Thompson’s account of his journey to Lake Athabasca furnishes one of the most striking examples of the uncannily uncommon in early writing about Canada. Arriving at Lake Manito—now Wollaston Lake—in the summer of 1796, Thompson encountered a very strange object indeed: a large body of water "sending out two Rivers, each in a different direction" (111), the reason, of course, being that it straddles the continental divide. At first the "great lake" impressed the explorer as sublime: "as far as the eye could see, were bold shores, the land rising several hundred feet in bold swells, all crowned with Forests of Pines; in the Lake were several fine Isles of a rude, conical form, equally well clothed with Woods. I was highly pleased with this grand scenery . . ." (111-12). Before long, however, Thompson’s first impression of Lake Manito yielded to a sense of the uncanny: "I . . . soon found the apparent pine forests to be an illusion; they were only dwarf Pines growing on the rocks, and held together by their roots being twisted with each other" (112). As predicted by Addison’s analysis of the uncommon, the "illusion" created by the "dwarf Pines" prompts Thompson to further enquiry: "seeing a fine Isle, which appeared a perfect cone of about sixty feet in height, apparently remarkably well wooded at the top of the cone, I went to it, my companions saying it was lost time. On landing, we walked through the apparent fine forest, with our heads clear above all the trees; the tallest only came to our chins. While we were thus amusing ourselves, the Wind arose and detained us until near sunset. To while away the time, we amused ourselves with undoing the roots of these shrub Pines for about twenty feet on each side, when the whole slid down the steep rock into the Lake, making a floating Isle of an area of four hundred [square] feet; and so well the fibres of the roots were bound together, that when it came to where the waves were running high, it held together . . . and thus drifted out of our sight. . . . On the Isle, the roots of these small pines were covered with a compact moss of a yellow colour, about two inches thick" (112). With its emphasis on a strange and illusory phenomenon that diverts the mind and engenders curiosity, this is a classic example of the Addisonian uncommon in Canada. As "amuse[d]" as he is by what he has found, Thompson scarcely loses sight of the scientific aspects of the "dwarf Pines," but records the extraordinary strength of their roots and the density, colour, and dimensions of the moss that covers them. In the midst of a mysterious lake, a strange trompe l’oeil yields "Surprise," "Entertainment," and new "Knowledge."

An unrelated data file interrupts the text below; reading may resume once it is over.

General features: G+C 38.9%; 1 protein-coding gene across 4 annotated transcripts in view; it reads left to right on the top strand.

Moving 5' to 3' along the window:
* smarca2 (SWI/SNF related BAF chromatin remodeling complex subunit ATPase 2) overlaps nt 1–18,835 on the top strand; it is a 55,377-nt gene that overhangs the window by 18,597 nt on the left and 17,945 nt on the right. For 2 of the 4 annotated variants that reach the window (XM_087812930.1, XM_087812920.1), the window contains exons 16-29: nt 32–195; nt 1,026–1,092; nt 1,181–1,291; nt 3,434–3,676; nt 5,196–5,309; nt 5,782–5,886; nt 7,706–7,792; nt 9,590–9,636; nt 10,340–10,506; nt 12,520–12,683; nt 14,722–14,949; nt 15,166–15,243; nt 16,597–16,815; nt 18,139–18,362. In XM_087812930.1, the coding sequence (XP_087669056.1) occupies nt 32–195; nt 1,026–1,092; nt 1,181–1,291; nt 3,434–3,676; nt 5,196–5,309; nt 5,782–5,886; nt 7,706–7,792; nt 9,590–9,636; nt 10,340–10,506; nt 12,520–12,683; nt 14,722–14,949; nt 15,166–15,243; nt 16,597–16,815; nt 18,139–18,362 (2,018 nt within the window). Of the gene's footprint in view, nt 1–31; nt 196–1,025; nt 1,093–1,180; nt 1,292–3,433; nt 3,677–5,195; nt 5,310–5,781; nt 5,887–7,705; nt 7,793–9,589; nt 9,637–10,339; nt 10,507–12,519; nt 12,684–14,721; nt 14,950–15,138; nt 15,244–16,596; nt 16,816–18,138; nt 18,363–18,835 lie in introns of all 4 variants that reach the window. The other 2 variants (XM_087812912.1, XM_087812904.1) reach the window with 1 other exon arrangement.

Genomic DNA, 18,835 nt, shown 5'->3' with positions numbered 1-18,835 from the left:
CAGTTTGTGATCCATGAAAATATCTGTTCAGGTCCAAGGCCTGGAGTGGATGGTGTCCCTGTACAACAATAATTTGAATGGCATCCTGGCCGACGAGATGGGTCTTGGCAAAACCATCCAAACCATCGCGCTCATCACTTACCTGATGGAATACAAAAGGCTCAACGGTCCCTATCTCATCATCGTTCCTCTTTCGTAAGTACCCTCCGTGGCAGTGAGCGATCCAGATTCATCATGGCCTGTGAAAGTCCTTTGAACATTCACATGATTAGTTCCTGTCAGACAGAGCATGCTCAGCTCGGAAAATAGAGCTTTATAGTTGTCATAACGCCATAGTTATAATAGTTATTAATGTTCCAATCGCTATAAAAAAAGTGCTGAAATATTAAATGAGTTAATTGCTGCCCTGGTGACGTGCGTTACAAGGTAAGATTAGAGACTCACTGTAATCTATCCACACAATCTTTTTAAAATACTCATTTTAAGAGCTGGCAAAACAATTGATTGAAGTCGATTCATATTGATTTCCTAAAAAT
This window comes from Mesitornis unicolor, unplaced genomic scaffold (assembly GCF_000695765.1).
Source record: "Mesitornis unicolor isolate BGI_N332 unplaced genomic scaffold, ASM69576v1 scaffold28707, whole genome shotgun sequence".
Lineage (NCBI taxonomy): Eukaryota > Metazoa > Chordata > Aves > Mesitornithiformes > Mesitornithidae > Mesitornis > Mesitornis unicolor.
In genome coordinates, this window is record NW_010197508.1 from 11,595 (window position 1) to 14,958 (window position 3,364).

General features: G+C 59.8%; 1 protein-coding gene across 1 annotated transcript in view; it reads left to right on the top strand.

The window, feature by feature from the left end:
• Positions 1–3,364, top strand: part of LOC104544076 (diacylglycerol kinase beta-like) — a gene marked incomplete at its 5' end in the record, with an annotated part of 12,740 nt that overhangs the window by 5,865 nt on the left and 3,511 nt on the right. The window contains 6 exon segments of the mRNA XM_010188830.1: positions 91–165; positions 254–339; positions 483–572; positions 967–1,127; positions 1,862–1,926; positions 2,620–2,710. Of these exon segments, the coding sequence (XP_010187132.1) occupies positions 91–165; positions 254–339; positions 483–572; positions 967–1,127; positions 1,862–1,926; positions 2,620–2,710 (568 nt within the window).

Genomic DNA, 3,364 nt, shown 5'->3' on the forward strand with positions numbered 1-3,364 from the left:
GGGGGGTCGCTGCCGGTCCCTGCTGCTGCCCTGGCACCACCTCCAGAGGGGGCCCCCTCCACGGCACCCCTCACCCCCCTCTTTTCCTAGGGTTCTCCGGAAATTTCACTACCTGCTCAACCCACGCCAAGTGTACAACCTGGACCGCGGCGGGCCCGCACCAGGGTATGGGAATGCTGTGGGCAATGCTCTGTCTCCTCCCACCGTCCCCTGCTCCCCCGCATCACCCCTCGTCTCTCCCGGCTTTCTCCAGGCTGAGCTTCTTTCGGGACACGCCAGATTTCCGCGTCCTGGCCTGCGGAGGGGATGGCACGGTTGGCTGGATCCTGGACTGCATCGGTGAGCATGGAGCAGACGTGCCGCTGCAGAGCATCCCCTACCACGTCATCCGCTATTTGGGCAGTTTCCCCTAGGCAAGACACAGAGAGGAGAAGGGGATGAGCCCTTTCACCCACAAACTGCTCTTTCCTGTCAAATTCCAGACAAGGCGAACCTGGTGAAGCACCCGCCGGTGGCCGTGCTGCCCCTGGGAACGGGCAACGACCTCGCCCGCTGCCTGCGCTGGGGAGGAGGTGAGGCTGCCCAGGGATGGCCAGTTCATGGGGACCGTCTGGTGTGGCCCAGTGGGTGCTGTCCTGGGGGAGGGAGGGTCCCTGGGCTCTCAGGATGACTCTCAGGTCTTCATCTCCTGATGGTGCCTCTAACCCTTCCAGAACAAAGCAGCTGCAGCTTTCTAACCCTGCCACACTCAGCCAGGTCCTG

In the paragraph that follows, Thompson moves beyond pleasurable diversion and scientific description to ponder the full implications of the "dwarf Pines" of Lake Manito. "The mould . . . under the . . . pines" on the conical island is "very black . . . rich, [and] . . . perhaps the produce of centuries," but it is so "scant, that had the area of four hundred [square] feet been clean swept, it would not have filled a bushel measure" (112). The rock laid bare by the removal of the "dwarf Pines" is "as smooth as a file, and no where rougher than a rasp; and had it been bare it would have been difficult of ascent" (112). The island itself is "about two miles from other land." "[T]hen how came these pines to grow upon it," Thompson wonders; "they bare no cones nor seeds, and no birds feed upon them. These wild northern countries produce questions, difficult to answer" (112). After surprise, amusement, and curiosity comes the larger puzzlement which, in Addison’s words, "encourage[s] . . . the Pursuit after Knowledge, and . . . serves as a Motive . . . [for] fresh Discoveries." Thompson does not attribute the presence of perplexing phenomena in the Canadian wilderness to "the Great Creator" (147) because this is implicit in the very name of the lake and, later, falls that he is describing. Wollaston Lake is aptly named "Manito (supernatural) from its sending out two Rivers" and Manito Fall is "well named" because of its awe-inspiring scenery (115). In explaining the beliefs of the Nahathaway Indians regarding "Keeche Keeche Manito (The Great, Great Spirit)" earlier in his narrative, Thompson also places on view his own conception of God: "they appear to derive their belief from tradition, and [believe] that the visible world, with all its inhabitants, must have been made by some powerful being, but have not the same idea of his constant omnipresence, omniscience, and omnipotence that we have . . . "(75). After describing another perplexing phenomenon— a "Mirage" on Landing Lake in present-day Manitoba4—he records that the Nahathaways regard it as "the work of a Manito; and [that] with this argument they account for every thing that is uncommon"(401). Thompson’s beliefs did not entirely accord with those of the Indians but there can be no doubt that, like them, he attributed the uncanny phenomena that he encountered in the Northwest to "the Great Creator."